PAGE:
Decisions adopted by the Committee in 2017
Draft Decision: 41 COM 7B.19
The World Heritage Committee,
- Having examined Document WHC/17/41.COM/7B,
- Recalling Decisions 36 COM 8B.8 and 39 COM 7B.2, adopted at its 36th (Saint-Petersburg, 2012) and 39th (Bonn, 2015) sessions respectively,
- Commends the States Parties for intensifying their efforts to coordinate anti-poaching efforts, notes, however, that poaching of large mammals and consumption of bushmeat is on the increase, and requests the States Parties to further strengthen their efforts to combat environmental crime and for the seizure of weapons of war within the perimeter of the property, as well as the awareness-raising of judicial authorities in this field;
- Welcomes the efforts of the States Parties of Cameroon and the Republic of Congo respectively to secure the right of Baka to exploit their resource in areas identified within the property and to promote the sustainable exploitation of fisheries resources, targeting in particular women and Indigenous peoples;
- Also welcomes the fact that no mining exploration license now exists in the buffer zone of the property, but notes with concern that gold-mining and other illegal activities, such as the advance of the agricultural frontier, harvesting of non-timber forest products and cutting down of timber are observed in the buffer zone of the property and also requests States Parties to:
- Strengthen their efforts to eradicate illegal mining activities in the territory of the property and in its buffer zone,
- Design and implement a plan for the ecological restoration of sites degraded by any illegal activity;
- Appreciates the establishment by the Dzanga-Sangha Protected Areas (APDS) of a system for monitoring and controlling the legality of forestry operations of SINFOCAM (Central African Forestry and Industrial Development Corporation) and STBC (Wood Processing Company in Central African Republic), and recalling also that the allocation of these concessions in the buffer zone of the property presents certain risks to its integrity, further calls upon the States Parties to require that all forest concessions in the buffer zone of the property shall be certified in order to minimize the seriousness of the potential threats to the property;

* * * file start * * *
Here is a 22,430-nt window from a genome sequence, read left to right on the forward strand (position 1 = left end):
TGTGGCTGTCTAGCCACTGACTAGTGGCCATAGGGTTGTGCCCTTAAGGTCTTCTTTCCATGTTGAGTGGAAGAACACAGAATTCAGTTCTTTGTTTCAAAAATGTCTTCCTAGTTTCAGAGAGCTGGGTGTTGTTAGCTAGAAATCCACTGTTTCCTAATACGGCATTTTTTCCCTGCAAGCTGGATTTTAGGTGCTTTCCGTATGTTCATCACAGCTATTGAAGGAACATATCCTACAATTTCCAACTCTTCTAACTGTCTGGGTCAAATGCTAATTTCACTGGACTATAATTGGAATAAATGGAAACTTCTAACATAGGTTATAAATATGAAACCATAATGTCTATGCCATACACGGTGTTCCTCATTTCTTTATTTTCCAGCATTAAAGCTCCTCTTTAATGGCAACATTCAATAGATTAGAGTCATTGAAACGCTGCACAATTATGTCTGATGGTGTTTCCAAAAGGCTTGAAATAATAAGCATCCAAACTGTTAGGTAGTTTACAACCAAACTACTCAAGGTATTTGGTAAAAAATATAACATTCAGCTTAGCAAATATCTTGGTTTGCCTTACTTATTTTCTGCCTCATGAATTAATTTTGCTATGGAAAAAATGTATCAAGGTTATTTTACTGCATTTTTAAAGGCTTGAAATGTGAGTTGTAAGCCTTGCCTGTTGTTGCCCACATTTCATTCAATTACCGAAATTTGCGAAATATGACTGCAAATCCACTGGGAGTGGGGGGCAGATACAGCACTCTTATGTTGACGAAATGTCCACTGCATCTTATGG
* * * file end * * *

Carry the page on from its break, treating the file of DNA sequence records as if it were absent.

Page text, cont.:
- Reiterates its request to the States Parties concerned to carry out a detailed Environmental Impact Assessment (EIA) in order to identify potential impacts on the OUV of the property of the Bangui Road Project, in accordance with the IUCN World Heritage advice note on Environmental Assessments and to submit it to the World Heritage Centre for examination by IUCN before approving the project;
- Further requests the States Parties to implement all the recommendations of the 2016 joint World Heritage Centre/IUCN Reactive Monitoring mission;
- Finally requests the States Parties to submit to the World Heritage Centre, by 1 December 2018, an updated report on the state of conservation of the property and the implementation of the above, for examination by the World Heritage Committee at its 43rd session in 2019.
The threats indicated are listed in alphabetical order; their order does not constitute a classification according to the importance of their impact on the property.
Furthermore, they are presented irrespective of the type of threat faced by the property, i.e. with specific and proven imminent danger (“ascertained danger”) or with threats which could have deleterious effects on the property’s Outstanding Universal Value (“potential danger”).